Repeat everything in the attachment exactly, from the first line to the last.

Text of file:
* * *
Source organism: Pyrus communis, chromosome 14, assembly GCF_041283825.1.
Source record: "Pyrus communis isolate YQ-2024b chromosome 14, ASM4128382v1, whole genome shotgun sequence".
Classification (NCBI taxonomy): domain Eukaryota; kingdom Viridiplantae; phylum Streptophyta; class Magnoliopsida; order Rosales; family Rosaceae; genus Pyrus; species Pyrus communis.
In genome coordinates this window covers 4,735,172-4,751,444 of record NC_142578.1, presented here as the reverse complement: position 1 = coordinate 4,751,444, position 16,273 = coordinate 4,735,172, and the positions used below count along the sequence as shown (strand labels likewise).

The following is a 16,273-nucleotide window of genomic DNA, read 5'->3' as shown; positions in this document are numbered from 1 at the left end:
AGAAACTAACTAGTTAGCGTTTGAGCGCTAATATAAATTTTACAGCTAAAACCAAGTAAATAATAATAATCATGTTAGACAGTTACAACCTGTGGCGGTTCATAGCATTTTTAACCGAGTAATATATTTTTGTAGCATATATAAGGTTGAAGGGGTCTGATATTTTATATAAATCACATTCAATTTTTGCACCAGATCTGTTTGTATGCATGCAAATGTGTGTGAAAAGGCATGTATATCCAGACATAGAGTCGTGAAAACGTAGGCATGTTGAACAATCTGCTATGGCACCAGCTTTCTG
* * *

Source organism: Pyrus communis, chromosome 14, assembly GCF_041283825.1.
Source record: "Pyrus communis isolate YQ-2024b chromosome 14, ASM4128382v1, whole genome shotgun sequence".
Classification (NCBI taxonomy): domain Eukaryota; kingdom Viridiplantae; phylum Streptophyta; class Magnoliopsida; order Rosales; family Rosaceae; genus Pyrus; species Pyrus communis.
In genome coordinates this window covers 4,735,172-4,751,444 of record NC_142578.1, presented here as the reverse complement: position 1 = coordinate 4,751,444, position 16,273 = coordinate 4,735,172, and the positions used below count along the sequence as shown (strand labels likewise).

The following is a 16,273-nucleotide window of genomic DNA, read 5'->3' as shown; positions in this document are numbered from 1 at the left end:
AGAAACTAACTAGTTAGCGTTTGAGCGCTAATATAAATTTTACAGCTAAAACCAAGTAAATAATAATAATCATGTTAGACAGTTACAACCTGTGGCGGTTCATAGCATTTTTAACCGAGTAATATATTTTTGTAGCATATATAAGGTTGAAGGGGTCTGATATTTTATATAAATCACATTCAATTTTTGCACCAGATCTGTTTGTATGCATGCAAATGTGTGTGAAAAGGCATGTATATCCAGACATAGAGTCGTGAAAACGTAGGCATGTTGAACAATCTGCTATGGCACCAGCTTTCTG